Category Archives: Home Improvement

How to setup Asterisk with Ooma voip using a Linksys SPA-3102

Asterisk is one of the coolest pieces of open source software that I have come across. Its possibilities are endless, and its almost completely free (aside from all the cool gadgets you buy to expand its functionality). The reason for this blog post is to provide a better guide for setting up asterisk to communicate with an spa-3102 and interface it with ooma. In this setup, I have asterisk 1.4 running on an NSLU2 running unslung 6.10beta. Being that the nslu2 does not have much in terms of support for fxo/fxs built in or through its USB ports, the super handy dandy and small form factor of the SPA-3102 is a perfect option to get an FXO port to interface with asterisk via ethernet and be able to make and receive calls with asterisk to the PSTN (in this case to dial out and receive calls from my ooma hub).

The real motivation for me to use asterisk and ooma was to save moolah. With ooma, albeit with the up-front cost of $200, one can cancel their phone line and stop paying those pesky monthly bills. Our monthly bills were not as absorbitant as others, yet the reasoning behind me getting it was to get more for the same. I canceled my ATT $10 internet (768k down) and $10 phone with only local calling…(total monthly charge of $32-$37 with taxes and long distance charges that we didnt make), and opted for a 12mb down 512k up cable internet connection for $37.99. I would then still have a home phone number which I could take with me if I moved, and have super fast internet (in my standards). With asterisk in the mix, I could then share out my ooma with my family and allow them to make calls to the US for free as well (my sister lives in australia). Also, if I am overseas, I can make free calls to the US. I also have gizmo5 and google voice working together to provide my individual extensions in asterisk with DID numbers, but thats for another post.

For those of you who do not know what ooma is, its a VOIP hardware solution which gives you a dedicated phone line and “unlimited” calling to the US, all you need is an internet connection. I got my ooma core from radio shack for $199 and will never have to pay phone bills again (ooma core does not have an annual regulatory fee, while the ooma telo, and ooma hub only, does). Ooma makes its money off the upfront cost of hardware, and also by selling its ooma premier service. This service gives you cool features, but features that asterisk allows you to do and with more customization (and maybe for a little more effort). The Linksys SPA-3102 is an ethernet voice gateway with FXO port that has the added functionality of routing, and it also acts as an ATA to allow your regular analog phone to connect with a VOIP provider using the FXS port (If you don’t have an SPA-3102 yet, you can get one from here).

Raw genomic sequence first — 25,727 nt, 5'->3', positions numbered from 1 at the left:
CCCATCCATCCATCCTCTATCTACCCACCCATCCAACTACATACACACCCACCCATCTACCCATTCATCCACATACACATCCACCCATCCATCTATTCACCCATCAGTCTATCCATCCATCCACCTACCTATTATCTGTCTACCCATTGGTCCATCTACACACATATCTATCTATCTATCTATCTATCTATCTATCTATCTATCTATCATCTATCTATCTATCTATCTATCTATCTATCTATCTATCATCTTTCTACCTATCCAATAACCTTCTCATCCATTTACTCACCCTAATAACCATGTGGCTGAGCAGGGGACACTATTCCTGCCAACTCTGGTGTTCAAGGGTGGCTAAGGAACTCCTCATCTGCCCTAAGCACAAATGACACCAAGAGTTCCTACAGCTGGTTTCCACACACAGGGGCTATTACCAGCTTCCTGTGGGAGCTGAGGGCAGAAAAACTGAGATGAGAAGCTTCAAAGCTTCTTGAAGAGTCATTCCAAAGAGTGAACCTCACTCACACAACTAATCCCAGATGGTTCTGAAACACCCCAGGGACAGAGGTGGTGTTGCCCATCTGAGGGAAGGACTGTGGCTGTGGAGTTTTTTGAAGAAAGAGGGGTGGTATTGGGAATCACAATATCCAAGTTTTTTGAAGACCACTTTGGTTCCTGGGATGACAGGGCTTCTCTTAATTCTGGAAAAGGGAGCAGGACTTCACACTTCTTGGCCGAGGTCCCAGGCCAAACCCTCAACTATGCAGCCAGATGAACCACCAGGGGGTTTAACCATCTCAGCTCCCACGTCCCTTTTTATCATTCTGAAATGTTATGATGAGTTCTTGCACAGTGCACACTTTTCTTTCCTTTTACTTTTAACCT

Ooma hub wiring setup

The Ooma hub can be hooked up to your existing phone lines in several ways. Currently, I have my ooma phone port plugged directly into my existing home wiring jack with a splitter which also has my fax/answering machine plugged into it. This configuration allows all the phone jacks in my home to access the ooma hub without the use of the ooma scout. This is essentially the same wiring configuration as one receiving phone service from the telco. However, you lose the instant second line feature you would otherwise be provided when using the ooma scout adapter. To connect the SPA-3102, just plug a phone cord from the Line port on the adapter to a jack in the wall, or if it is near the ooma hub, into a splitter which shares a line plugged into the Phone port on the Ooma hub (or directly into the hubs phone port without a splitter). If you are on a call using a phone plugged into my wiring configuration and dial out using asterisk through the Line port on the SPA, the adapter will report a 503 message to asterisk and stop the call from taking place and interrupting.

If one wants to make sure the line is not busy when receiving/making a call when using the ooma as a regular analog telephone line as well, another configuration one can use, is to hook up the ooma scout and connect it directly to the ooma hubs ‘wall’ port via phone line. One would then connect a phone line from the SPA-3102 Line port to the scouts ‘wall’ port. This enables the scout to communicate with the ooma hub and enables the instant second line feature should the first line be active when a call out from the asterisk box takes place.

Linksys SPA-3102 Configuration

SPA-3102 Remote Management for LAN Setup

The SPA-3102 has four interface ports in the rear, Internet, Ethernet, Phone, and Line. If you plug in a computer to the ethernet port via cable, it will provide your computer with an ip address with which you can then enter in the gateway address from an ipconfig and hit the spa3102 web gui. With this web gui, youll be able to configure the device. We dont want to have to plug in a cable each time to configure the device, so we will enable the web interface on the spa3102 when it is connected to the Internet port (with which it will receive a dhcp address handed out to it from your router currently on your network).